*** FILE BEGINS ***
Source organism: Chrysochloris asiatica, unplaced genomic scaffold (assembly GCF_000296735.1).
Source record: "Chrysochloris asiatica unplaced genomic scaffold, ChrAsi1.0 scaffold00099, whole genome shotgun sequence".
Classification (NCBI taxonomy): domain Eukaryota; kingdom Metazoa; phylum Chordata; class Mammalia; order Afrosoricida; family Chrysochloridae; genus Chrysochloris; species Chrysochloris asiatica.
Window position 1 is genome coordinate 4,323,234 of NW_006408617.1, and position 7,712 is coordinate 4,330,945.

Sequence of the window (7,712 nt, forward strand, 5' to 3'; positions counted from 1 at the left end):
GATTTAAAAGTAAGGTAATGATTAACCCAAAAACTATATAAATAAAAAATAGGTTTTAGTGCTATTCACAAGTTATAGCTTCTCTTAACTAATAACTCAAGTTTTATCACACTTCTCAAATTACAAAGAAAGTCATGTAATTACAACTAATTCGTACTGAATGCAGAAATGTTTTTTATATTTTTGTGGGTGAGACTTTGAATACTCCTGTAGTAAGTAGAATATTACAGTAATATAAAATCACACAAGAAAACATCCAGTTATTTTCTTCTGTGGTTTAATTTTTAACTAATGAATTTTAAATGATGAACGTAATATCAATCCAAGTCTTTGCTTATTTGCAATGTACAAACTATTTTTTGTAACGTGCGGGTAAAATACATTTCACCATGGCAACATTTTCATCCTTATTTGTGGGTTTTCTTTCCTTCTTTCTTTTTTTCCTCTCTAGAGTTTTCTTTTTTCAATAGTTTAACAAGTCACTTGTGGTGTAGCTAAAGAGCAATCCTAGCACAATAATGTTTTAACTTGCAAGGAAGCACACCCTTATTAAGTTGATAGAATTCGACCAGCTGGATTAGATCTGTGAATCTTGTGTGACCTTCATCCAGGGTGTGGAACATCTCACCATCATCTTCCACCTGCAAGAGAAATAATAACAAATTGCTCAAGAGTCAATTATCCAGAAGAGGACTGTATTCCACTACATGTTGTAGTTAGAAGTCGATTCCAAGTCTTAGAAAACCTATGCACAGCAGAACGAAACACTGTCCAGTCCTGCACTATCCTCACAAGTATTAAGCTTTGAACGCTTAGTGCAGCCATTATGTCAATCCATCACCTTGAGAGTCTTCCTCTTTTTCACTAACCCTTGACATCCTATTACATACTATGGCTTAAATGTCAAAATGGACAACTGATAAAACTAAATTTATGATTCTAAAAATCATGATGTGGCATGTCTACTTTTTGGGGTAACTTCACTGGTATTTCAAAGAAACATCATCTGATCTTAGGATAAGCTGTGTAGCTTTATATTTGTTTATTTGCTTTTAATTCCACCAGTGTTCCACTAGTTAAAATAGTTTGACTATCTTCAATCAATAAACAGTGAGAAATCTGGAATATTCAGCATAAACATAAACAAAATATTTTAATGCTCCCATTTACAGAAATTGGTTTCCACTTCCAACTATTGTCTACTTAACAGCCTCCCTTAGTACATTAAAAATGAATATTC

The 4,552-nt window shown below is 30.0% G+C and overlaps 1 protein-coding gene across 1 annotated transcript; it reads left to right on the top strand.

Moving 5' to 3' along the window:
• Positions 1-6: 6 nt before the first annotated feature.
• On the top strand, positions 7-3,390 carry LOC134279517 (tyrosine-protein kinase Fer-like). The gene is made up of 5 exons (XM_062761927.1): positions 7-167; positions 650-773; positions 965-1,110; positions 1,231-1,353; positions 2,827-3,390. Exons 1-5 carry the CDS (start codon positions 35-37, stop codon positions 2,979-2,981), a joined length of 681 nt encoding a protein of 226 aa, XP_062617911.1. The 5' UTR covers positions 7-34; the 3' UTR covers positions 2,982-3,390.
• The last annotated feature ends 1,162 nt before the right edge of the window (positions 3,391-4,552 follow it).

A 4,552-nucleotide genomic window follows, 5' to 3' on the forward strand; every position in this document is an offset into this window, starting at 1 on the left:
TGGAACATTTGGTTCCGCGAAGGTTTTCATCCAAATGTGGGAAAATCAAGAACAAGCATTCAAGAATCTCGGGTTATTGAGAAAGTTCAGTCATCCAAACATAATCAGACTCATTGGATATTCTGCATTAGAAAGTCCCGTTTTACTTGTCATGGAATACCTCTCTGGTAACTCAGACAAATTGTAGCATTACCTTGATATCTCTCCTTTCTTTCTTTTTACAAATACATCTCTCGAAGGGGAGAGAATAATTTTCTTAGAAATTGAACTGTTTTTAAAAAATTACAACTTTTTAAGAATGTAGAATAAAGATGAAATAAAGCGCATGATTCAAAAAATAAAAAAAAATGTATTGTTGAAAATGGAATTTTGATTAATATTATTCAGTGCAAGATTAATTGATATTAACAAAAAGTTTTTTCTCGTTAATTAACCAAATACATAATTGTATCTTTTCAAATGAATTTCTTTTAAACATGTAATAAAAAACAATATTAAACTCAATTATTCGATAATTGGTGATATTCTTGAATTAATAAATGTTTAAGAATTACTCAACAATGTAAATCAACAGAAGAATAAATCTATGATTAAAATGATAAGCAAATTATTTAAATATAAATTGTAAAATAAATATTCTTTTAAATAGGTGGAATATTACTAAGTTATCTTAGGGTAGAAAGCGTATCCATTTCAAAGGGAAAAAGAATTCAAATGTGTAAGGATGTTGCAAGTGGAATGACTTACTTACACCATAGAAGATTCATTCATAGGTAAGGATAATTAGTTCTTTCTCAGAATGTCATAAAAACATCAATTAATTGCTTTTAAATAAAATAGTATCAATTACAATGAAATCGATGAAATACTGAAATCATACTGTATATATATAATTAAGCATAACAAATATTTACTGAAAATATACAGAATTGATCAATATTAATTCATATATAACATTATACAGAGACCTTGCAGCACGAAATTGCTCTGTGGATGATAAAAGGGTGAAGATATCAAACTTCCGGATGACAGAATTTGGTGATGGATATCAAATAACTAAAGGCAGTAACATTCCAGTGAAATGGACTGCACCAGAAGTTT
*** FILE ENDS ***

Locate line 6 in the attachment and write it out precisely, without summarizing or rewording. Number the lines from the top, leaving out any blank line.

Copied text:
GATTTAAAAGTAAGGTAATGATTAACCCAAAAACTATATAAATAAAAAATAGGTTTTAGTGCTATTCACAAGTTATAGCTTCTCTTAACTAATAACTCAAGTTTTATCACACTTCTCAAATTACAAAGAAAGTCATGTAATTACAACTAATTCGTACTGAATGCAGAAATGTTTTTTATATTTTTGTGGGTGAGACTTTGAATACTCCTGTAGTAAGTAGAATATTACAGTAATATAAAATCACACAAGAAAACATCCAGTTATTTTCTTCTGTGGTTTAATTTTTAACTAATGAATTTTAAATGATGAACGTAATATCAATCCAAGTCTTTGCTTATTTGCAATGTACAAACTATTTTTTGTAACGTGCGGGTAAAATACATTTCACCATGGCAACATTTTCATCCTTATTTGTGGGTTTTCTTTCCTTCTTTCTTTTTTTCCTCTCTAGAGTTTTCTTTTTTCAATAGTTTAACAAGTCACTTGTGGTGTAGCTAAAGAGCAATCCTAGCACAATAATGTTTTAACTTGCAAGGAAGCACACCCTTATTAAGTTGATAGAATTCGACCAGCTGGATTAGATCTGTGAATCTTGTGTGACCTTCATCCAGGGTGTGGAACATCTCACCATCATCTTCCACCTGCAAGAGAAATAATAACAAATTGCTCAAGAGTCAATTATCCAGAAGAGGACTGTATTCCACTACATGTTGTAGTTAGAAGTCGATTCCAAGTCTTAGAAAACCTATGCACAGCAGAACGAAACACTGTCCAGTCCTGCACTATCCTCACAAGTATTAAGCTTTGAACGCTTAGTGCAGCCATTATGTCAATCCATCACCTTGAGAGTCTTCCTCTTTTTCACTAACCCTTGACATCCTATTACATACTATGGCTTAAATGTCAAAATGGACAACTGATAAAACTAAATTTATGATTCTAAAAATCATGATGTGGCATGTCTACTTTTTGGGGTAACTTCACTGGTATTTCAAAGAAACATCATCTGATCTTAGGATAAGCTGTGTAGCTTTATATTTGTTTATTTGCTTTTAATTCCACCAGTGTTCCACTAGTTAAAATAGTTTGACTATCTTCAATCAATAAACAGTGAGAAATCTGGAATATTCAGCATAAACATAAACAAAATATTTTAATGCTCCCATTTACAGAAATTGGTTTCCACTTCCAACTATTGTCTACTTAACAGCCTCCCTTAGTACATTAAAAATGAATATTC